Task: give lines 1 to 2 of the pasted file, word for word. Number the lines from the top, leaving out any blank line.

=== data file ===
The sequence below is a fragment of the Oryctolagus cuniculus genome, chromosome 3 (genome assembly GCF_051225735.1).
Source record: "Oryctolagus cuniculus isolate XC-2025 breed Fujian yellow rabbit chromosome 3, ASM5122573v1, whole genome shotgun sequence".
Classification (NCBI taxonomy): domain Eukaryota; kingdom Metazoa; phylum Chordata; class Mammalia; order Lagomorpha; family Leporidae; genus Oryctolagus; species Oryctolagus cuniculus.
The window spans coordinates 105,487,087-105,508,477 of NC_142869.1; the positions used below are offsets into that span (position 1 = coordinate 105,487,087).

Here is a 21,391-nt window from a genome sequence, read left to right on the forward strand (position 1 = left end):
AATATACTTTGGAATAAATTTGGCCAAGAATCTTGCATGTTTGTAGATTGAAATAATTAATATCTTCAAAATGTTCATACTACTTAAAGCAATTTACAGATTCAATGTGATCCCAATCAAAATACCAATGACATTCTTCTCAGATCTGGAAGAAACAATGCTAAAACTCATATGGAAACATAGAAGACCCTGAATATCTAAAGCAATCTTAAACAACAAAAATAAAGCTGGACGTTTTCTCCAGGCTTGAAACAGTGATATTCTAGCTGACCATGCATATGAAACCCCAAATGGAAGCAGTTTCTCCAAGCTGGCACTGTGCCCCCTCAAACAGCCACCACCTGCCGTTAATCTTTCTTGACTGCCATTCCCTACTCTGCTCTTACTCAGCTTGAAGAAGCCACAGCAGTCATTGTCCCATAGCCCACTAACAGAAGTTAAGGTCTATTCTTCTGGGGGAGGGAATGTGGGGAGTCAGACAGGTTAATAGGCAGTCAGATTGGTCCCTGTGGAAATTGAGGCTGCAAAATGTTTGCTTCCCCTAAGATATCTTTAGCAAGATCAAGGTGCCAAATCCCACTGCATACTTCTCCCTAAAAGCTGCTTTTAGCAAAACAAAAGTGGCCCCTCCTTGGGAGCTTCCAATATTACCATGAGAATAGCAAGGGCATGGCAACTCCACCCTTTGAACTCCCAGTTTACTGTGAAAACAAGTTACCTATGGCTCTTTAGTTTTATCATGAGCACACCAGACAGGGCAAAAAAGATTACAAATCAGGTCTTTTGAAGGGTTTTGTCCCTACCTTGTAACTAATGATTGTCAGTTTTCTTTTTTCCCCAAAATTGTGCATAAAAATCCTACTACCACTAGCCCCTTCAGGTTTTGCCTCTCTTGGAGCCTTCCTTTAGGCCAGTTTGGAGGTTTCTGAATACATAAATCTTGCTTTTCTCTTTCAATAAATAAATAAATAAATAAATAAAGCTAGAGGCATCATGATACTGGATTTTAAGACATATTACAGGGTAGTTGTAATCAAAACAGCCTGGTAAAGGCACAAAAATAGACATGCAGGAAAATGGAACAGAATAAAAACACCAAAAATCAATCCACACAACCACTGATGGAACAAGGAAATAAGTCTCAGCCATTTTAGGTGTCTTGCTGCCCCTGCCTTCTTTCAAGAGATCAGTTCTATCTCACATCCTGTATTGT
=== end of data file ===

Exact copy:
The sequence below is a fragment of the Oryctolagus cuniculus genome, chromosome 3 (genome assembly GCF_051225735.1).
Source record: "Oryctolagus cuniculus isolate XC-2025 breed Fujian yellow rabbit chromosome 3, ASM5122573v1, whole genome shotgun sequence".